My uneducated opinion:

Long March 9 and 921 Rocket


Capacity to LEO: 140t (LM9) / 70t (921)
Country: China
Company/Program: CNSA with CALT
Status: ???
Announced: 2018 (LM9) and 2020 (921)
Planned First Flight Date: 2028

My uneducated opinion:

I know very little about the Long March 9 and the 921. The CNSA plans on using the 921 to take Taikonauts to the Moon and back. The LM9 would be more capable Lunar craft and Wikipedia suggests it could accomplish a Martian sample return mission of some kind. I would bet it would look similar to their recent Lunar sample return scaled up for Mars. If we're lucky, their Tianwen-1 Mars probe will land their own rover on Mars. Mars has been a hard target in previous decades, but recently the successes have surpassed the failures.

Yenisei

Capacity to LEO: 103-130t (Planned)
Country: Russia
Company/Program: Roscosmos with RSC Energia
Status: ???
Announced: 2018
Planned First Flight Date: 2028

My uneducated opinion:

I feel like the Russian space industry is in a lull after the massive embezzlement in the construction of the Vostochny Cosmodrome and the loss of their market share of commercial launches after the rise of the F9. They seem to announce very large and ambitious projects that end up as paper rockets or heavily delayed. Their Nauka module going to the ISS this year was planned to launch in 2007. On the other hand, their heritage of safe human launch hardware is currently unmatched, even with the recent incidents.

Honorable Mention:

New Glenn

Capacity to LEO: 45t (Planned)
Country: USA
Company/Program: Blue Origin
Status: Test articles under construction
Announced: 2016
Planned First Flight Date: 2020

My uneducated opinion:

This rocket gets an honorable mention as it's just under the tonnage with 45t to orbit as currently planned. Blue Origin has had a very good run with their suborbital New Shepard reusable rocket. They look on track to put humans on board within a year or two and had planned on human test flights by 2018, not too bad relative to everyone else. However, the company as a whole has yet to even go to orbit. This would be seen as a huge mark against them, but with SpaceX's rapid development you can't just write off a company like BO for only doing suborbitals. The BE-4 engine looks very promising and with their partnership with ULA to use the engine will give them a lot of flight data before the New Glenn ever hits a test pad.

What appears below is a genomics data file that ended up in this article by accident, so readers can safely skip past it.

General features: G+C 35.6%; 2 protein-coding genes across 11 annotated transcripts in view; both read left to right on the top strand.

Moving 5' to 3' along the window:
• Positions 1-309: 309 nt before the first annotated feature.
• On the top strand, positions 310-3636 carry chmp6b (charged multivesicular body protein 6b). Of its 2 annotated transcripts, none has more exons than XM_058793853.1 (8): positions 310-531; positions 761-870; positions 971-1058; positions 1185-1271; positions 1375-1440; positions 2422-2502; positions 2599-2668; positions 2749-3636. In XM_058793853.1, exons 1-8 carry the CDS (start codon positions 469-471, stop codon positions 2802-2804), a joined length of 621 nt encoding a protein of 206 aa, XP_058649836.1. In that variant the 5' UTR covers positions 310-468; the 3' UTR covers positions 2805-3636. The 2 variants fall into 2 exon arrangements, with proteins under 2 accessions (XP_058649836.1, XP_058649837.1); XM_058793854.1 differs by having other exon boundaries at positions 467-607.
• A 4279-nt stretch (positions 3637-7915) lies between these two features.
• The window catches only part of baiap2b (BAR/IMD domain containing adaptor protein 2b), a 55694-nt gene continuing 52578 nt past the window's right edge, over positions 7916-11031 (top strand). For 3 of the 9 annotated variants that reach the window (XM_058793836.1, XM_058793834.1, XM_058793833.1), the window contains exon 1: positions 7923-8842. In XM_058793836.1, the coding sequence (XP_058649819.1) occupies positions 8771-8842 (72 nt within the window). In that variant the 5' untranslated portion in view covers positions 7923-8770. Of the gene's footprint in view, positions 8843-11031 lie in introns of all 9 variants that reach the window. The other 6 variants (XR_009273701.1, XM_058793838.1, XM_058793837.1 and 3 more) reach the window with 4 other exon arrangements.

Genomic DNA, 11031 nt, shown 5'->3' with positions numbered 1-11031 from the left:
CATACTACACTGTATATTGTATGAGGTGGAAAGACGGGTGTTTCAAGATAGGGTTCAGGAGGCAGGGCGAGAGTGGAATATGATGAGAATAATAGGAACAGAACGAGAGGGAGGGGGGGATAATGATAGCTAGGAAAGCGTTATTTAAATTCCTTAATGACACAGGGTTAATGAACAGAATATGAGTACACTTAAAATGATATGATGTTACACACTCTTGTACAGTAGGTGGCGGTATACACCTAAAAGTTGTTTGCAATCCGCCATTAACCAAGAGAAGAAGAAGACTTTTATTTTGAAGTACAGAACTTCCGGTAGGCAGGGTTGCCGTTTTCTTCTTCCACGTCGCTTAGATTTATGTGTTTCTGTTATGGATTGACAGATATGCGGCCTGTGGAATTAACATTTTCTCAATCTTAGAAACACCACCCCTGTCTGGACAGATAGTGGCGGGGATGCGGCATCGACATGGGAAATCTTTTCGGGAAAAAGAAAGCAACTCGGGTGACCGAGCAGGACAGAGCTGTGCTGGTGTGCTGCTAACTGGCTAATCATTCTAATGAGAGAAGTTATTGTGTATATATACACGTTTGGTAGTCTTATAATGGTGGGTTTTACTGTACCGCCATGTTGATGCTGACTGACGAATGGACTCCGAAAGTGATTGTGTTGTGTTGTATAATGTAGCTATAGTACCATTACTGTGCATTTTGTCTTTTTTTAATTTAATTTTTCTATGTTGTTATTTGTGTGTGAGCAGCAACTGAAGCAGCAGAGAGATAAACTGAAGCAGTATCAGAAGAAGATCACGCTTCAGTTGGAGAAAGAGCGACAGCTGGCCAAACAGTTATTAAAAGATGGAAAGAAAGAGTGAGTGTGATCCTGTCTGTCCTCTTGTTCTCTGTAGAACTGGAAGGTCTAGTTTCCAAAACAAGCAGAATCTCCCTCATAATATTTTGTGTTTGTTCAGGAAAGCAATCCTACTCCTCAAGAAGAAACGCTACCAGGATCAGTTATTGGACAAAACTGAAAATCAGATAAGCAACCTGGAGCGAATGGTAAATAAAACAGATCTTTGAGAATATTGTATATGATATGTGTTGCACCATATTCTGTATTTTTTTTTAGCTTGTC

Amechwarrior fucked around with this message at 05:50 on Feb 25, 2021

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Loving Africa Chaps
Dec 3, 2007


We had not left it yet, but when I would wake in the night, I would lie, listening, homesick for it already.



Think one of the unique things about new glenn is that it has a giant fairing compared to alternatives (at least till starship gets going) which should hopefully open up for some interesting missions that take advantage of it.

Amechwarrior
Jan 29, 2007



Loving Africa Chaps posted:

Think one of the unique things about new glenn is that it has a giant fairing compared to alternatives (at least till starship gets going) which should hopefully open up for some interesting missions that take advantage of it.

That's a great point I forgot to mention about it vs the fairing limits of the FH. The competition between those two and maybe the supposed Starship cargo version are going to be interesting.

Amechwarrior
Jan 29, 2007



https://www.americaspace.com/2021/02/22/nasa-delays-sls-test-fire-2-after-finding-faulty-propulsion-system-valve/

Looks like the 25FEB green run #2 for the SLS has been called off due to a bad valve found on inspection. Hope they can get everything right and headed to the pad before those SRBs shelf life wears out. They have something like 1 year or so after being stacked before they aren't good to launch.

aniviron
Sep 11, 2014



While F9 Heavy can take more tonnage to orbit, the Delta IV Heavy in practice gets a lot of the same contracts that F9 competes for because while it has less lift capacity, the F9H still only has the same fairing size as a F9.

Amechwarrior
Jan 29, 2007